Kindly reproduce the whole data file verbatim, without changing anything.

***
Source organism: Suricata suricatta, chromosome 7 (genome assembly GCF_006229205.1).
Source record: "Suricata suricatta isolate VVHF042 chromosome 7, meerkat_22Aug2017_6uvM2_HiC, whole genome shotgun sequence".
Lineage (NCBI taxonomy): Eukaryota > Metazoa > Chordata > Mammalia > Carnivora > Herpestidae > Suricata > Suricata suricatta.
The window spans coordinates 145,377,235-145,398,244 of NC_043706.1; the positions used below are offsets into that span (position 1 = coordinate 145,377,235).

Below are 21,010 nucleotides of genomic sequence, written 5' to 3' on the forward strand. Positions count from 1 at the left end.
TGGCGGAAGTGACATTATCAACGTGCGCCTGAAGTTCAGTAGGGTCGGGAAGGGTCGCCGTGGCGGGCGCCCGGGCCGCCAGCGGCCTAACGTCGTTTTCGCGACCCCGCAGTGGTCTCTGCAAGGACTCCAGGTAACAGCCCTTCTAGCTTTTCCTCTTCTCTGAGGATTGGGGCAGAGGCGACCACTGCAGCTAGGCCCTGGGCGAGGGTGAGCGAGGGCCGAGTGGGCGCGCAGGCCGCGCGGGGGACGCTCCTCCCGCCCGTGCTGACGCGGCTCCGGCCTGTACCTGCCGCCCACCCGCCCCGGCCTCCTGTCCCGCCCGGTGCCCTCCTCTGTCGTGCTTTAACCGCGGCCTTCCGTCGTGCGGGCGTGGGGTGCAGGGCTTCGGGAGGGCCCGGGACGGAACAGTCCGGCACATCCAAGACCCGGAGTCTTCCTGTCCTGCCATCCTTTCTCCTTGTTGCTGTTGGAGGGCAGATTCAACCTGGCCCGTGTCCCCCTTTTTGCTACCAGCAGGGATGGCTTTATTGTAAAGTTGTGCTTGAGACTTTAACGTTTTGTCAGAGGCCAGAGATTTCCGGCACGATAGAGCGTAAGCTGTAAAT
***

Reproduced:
Source organism: Suricata suricatta, chromosome 7 (genome assembly GCF_006229205.1).
Source record: "Suricata suricatta isolate VVHF042 chromosome 7, meerkat_22Aug2017_6uvM2_HiC, whole genome shotgun sequence".
Lineage (NCBI taxonomy): Eukaryota > Metazoa > Chordata > Mammalia > Carnivora > Herpestidae > Suricata > Suricata suricatta.
The window spans coordinates 145,377,235-145,398,244 of NC_043706.1; the positions used below are offsets into that span (position 1 = coordinate 145,377,235).

Below are 21,010 nucleotides of genomic sequence, written 5' to 3' on the forward strand. Positions count from 1 at the left end.
TGGCGGAAGTGACATTATCAACGTGCGCCTGAAGTTCAGTAGGGTCGGGAAGGGTCGCCGTGGCGGGCGCCCGGGCCGCCAGCGGCCTAACGTCGTTTTCGCGACCCCGCAGTGGTCTCTGCAAGGACTCCAGGTAACAGCCCTTCTAGCTTTTCCTCTTCTCTGAGGATTGGGGCAGAGGCGACCACTGCAGCTAGGCCCTGGGCGAGGGTGAGCGAGGGCCGAGTGGGCGCGCAGGCCGCGCGGGGGACGCTCCTCCCGCCCGTGCTGACGCGGCTCCGGCCTGTACCTGCCGCCCACCCGCCCCGGCCTCCTGTCCCGCCCGGTGCCCTCCTCTGTCGTGCTTTAACCGCGGCCTTCCGTCGTGCGGGCGTGGGGTGCAGGGCTTCGGGAGGGCCCGGGACGGAACAGTCCGGCACATCCAAGACCCGGAGTCTTCCTGTCCTGCCATCCTTTCTCCTTGTTGCTGTTGGAGGGCAGATTCAACCTGGCCCGTGTCCCCCTTTTTGCTACCAGCAGGGATGGCTTTATTGTAAAGTTGTGCTTGAGACTTTAACGTTTTGTCAGAGGCCAGAGATTTCCGGCACGATAGAGCGTAAGCTGTAAAT